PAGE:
of Capricorn," "The Earth's the Limit," "Nothing Is Lost Save Honor,"
"The Man on Iron Horseback" and "The Hair of the Dog."
Still Some Hope
But except for "A Touch of the Poet," these were
not, according to O'Neill, in anything like produceable form. By
1946 O'Neill could not help but suspect that his writing days were over.
The palsy had become so severe that he could no longer hold a pencil
between his fingers with any assurance that it would not perversely fly
from his hand in mid-sentence. He could not bring himself to
dictate, nor could he comfortably use a typewriter. yet he still
had a glimmering of hope, for in that year he wrote to Barrett Clark
(who was revising a skeleton biography of O'Neill): "About the 'big'
Cycle, well, I've mad lots of changes in the scheme. I want to
live to the age of seventy; to add some more things to the Cycle as
O'Neill fell short of his goal by five years.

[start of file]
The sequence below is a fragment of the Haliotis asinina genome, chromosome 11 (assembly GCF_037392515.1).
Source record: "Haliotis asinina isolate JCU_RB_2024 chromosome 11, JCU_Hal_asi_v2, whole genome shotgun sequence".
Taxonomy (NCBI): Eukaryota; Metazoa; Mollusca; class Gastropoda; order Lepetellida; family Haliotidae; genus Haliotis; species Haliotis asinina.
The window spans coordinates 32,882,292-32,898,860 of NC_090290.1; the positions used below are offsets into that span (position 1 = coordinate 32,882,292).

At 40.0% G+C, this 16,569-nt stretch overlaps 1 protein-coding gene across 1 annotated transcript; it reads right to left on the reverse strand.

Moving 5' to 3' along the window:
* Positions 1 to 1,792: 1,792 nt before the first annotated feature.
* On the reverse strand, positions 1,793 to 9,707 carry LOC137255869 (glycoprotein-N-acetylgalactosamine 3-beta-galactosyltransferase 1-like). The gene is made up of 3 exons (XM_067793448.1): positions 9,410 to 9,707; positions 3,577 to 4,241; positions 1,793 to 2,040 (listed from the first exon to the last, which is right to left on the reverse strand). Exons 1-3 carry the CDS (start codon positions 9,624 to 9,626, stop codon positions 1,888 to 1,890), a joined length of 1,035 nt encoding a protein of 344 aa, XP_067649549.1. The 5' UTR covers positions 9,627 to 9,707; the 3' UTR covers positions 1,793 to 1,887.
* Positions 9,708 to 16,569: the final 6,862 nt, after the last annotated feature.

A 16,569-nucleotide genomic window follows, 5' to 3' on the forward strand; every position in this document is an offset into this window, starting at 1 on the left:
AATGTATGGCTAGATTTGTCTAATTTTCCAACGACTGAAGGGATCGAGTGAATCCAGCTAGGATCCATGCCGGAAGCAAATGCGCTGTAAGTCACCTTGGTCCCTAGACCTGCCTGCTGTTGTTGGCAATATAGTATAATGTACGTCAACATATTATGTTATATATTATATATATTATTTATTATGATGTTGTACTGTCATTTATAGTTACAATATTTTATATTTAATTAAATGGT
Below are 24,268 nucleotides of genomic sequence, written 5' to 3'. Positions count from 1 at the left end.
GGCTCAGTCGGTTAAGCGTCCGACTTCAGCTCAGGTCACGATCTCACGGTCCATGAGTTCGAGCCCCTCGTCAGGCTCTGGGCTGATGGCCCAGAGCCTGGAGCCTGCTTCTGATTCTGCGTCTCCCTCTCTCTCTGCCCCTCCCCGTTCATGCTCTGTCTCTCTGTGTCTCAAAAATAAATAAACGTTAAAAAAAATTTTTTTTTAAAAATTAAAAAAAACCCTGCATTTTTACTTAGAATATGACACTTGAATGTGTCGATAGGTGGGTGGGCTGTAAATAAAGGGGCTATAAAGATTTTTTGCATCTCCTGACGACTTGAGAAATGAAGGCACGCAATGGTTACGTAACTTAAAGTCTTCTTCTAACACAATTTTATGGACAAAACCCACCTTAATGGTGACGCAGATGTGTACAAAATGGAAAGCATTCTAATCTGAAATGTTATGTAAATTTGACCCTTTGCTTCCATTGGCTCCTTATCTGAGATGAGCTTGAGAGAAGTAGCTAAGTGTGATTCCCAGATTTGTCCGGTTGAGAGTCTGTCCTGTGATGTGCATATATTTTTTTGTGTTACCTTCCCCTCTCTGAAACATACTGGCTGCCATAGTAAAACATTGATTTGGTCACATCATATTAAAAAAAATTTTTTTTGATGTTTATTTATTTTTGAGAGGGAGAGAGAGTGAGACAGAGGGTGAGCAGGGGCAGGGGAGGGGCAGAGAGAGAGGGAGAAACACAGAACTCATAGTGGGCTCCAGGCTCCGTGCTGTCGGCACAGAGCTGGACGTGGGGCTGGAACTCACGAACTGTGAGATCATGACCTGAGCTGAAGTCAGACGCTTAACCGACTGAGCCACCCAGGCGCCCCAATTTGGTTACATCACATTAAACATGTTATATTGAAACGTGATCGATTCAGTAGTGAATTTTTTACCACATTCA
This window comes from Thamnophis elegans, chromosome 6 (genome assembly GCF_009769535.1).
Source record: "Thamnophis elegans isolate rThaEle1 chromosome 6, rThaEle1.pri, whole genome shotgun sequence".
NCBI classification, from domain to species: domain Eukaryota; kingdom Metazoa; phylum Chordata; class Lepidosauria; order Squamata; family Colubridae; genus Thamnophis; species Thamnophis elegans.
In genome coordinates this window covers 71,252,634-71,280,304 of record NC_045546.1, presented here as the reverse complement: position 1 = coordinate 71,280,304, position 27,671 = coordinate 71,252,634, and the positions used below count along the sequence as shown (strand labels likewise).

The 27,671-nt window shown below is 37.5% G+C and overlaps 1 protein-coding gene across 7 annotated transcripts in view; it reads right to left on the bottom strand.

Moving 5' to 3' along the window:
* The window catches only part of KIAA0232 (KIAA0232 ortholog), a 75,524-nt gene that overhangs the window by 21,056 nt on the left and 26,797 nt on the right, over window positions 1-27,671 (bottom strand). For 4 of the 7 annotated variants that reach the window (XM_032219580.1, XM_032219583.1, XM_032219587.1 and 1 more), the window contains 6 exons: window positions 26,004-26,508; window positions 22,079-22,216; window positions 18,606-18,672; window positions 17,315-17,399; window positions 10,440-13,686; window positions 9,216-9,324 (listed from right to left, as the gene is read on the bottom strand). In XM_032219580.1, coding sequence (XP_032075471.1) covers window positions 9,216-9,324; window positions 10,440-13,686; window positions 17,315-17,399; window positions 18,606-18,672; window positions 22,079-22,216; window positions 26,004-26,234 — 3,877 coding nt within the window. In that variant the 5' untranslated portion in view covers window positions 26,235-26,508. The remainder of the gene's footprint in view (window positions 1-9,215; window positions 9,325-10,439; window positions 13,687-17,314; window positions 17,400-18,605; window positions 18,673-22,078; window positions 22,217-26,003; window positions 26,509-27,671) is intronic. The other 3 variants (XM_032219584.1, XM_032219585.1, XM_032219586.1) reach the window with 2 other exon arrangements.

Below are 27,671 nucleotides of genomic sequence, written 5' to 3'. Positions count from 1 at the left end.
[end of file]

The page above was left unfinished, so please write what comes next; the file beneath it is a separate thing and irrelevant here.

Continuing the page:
He would have been seventy next Oct. 16. The changes in the scheme
involved the destruction, in 1943, of the two double-length plays that
began the cycle and the sixth play, "More Stately Mansions." He
kept "A Touch of the Poet" because he felt it could stand alone; it was
the one completed play that dealt largely with people outside the
Harford family; Cornelius Melody did not appear in any of the other
One typewritten copy of "More Stately Mansions"
somehow escaped destruction and found its way to the Yale collection; it
is this manuscript that Mrs. O'Neill recently gave to Karl Gierow,
director of Sweden's Royal Dramatic Theatre, on the very remote chance
that a playable script might be salvaged from its rough, overlong text.
In 1953, O'Neill, ill and wasted and longing for
death, destroyed the manuscript of "The Hair of the Dog" and what had
been begun of the seventh, eighth, ninth and tenth plays. With the
help of his wife, he tore them to pieces and burned them in the
fireplace of his Boston hotel suite. Not long after, on Nov. 27,
O'Neill died in the same suite.